Inside the 'street art supermarket' of Brussels
Exit cash machines and trollies, enter spray cans and hooded skateboard artists as a new street supermarket, Strokar Inside, opens in a former food retailers in the Molière district of Brussels, Belgium.
The Belgian capital has recently taken the lead in the urban art movement and is becoming an international platform of contemporary art. Having opened in September as a dedicated hub for street art, Strokar Inside is now set to become one of Europe’s urban art temples.
The huge 5000m² space, which was originally a roller-skating rink at the turn of the 20th century, is now exhibiting and selling artworks by some of the biggest names in the street art world. The dimly-lit store – which is outright dark at times – will not only host street art pieces by the most renowned international artists, but it will display works by local painters like Jean-Luc Moerman. It will also put on interactive performances.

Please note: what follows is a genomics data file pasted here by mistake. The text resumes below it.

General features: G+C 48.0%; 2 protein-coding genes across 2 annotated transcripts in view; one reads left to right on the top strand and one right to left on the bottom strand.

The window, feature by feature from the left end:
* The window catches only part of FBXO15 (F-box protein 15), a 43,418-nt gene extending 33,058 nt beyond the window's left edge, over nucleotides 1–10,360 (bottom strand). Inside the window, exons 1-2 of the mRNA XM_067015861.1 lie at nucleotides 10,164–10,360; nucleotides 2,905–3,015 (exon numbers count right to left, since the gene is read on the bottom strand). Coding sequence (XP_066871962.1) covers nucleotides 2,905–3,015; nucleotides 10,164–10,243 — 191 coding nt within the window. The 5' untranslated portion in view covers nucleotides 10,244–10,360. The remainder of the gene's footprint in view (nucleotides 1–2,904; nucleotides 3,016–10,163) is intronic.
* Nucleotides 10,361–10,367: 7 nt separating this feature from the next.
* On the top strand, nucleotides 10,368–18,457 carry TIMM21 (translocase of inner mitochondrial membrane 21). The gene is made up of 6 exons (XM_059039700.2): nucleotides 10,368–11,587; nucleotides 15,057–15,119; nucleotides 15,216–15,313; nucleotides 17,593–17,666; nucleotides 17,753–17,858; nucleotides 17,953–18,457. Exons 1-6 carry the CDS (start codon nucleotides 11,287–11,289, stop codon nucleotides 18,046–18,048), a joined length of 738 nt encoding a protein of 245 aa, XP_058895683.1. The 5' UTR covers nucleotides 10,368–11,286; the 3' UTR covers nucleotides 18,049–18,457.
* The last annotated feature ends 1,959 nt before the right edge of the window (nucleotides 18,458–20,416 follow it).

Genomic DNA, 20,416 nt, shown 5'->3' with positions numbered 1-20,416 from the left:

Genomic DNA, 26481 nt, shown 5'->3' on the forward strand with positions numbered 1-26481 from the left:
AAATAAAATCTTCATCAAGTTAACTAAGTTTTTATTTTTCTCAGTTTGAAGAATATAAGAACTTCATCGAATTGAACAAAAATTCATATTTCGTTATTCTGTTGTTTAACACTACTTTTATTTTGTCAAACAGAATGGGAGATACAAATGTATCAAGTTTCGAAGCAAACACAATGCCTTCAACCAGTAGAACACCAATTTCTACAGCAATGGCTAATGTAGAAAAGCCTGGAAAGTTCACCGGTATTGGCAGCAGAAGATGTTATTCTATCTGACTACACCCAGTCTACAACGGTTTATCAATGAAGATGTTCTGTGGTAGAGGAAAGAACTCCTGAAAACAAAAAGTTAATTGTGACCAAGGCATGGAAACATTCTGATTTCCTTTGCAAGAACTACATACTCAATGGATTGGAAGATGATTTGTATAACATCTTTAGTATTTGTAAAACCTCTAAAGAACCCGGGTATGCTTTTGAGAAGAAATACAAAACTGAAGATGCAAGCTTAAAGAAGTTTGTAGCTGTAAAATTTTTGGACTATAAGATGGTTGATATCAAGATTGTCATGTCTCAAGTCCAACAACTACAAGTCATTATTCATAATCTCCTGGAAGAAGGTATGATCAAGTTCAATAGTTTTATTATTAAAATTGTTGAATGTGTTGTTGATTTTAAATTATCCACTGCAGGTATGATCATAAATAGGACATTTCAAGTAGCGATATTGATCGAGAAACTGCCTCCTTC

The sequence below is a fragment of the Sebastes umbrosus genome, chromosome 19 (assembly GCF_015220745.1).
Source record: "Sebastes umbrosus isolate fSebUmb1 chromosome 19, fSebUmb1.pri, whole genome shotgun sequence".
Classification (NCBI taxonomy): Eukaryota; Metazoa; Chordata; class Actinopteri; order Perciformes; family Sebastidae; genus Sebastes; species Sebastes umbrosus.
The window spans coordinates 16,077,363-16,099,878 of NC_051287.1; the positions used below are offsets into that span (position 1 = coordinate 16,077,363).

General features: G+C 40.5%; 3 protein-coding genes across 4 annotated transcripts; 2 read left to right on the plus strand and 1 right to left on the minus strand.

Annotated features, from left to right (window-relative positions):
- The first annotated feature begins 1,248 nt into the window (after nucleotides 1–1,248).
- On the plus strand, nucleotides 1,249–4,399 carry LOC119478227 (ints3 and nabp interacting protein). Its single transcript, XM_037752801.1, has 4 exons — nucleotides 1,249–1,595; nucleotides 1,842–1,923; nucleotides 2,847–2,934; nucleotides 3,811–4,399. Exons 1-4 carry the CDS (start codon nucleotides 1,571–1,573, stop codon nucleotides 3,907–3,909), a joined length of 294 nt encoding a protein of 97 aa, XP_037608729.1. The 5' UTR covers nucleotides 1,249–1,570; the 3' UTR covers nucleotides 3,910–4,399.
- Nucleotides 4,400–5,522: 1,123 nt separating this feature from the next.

One of the first exhibitions on display will be a ‘Legends of New York’ show by T-Kid, a former gang member from the Bronx who used to paint in the New York City subway. Visitors can also expect graffiti on rubbish bins with Belgian ministers’ faces and a shared gallery space between the work of American Kool Koor and the controversial reproductions of Belgian icons by Italian artist Andrea Ravo Mattoni. Think: Rubens, van Eyck or Brueghel painted with aerosol.
What Fred Atax and Alexandra Lambers, the co-creators of Strokar, want to stage here is the street itself: with graffiti, skating, BMXs, performance dance, music and much more. There are no constraints: each artist is invited to project their ideas on the wall. Expect to be surprised in the upcoming months, perhaps even with a collaboration between Belgian chefs and urban artists. Why not?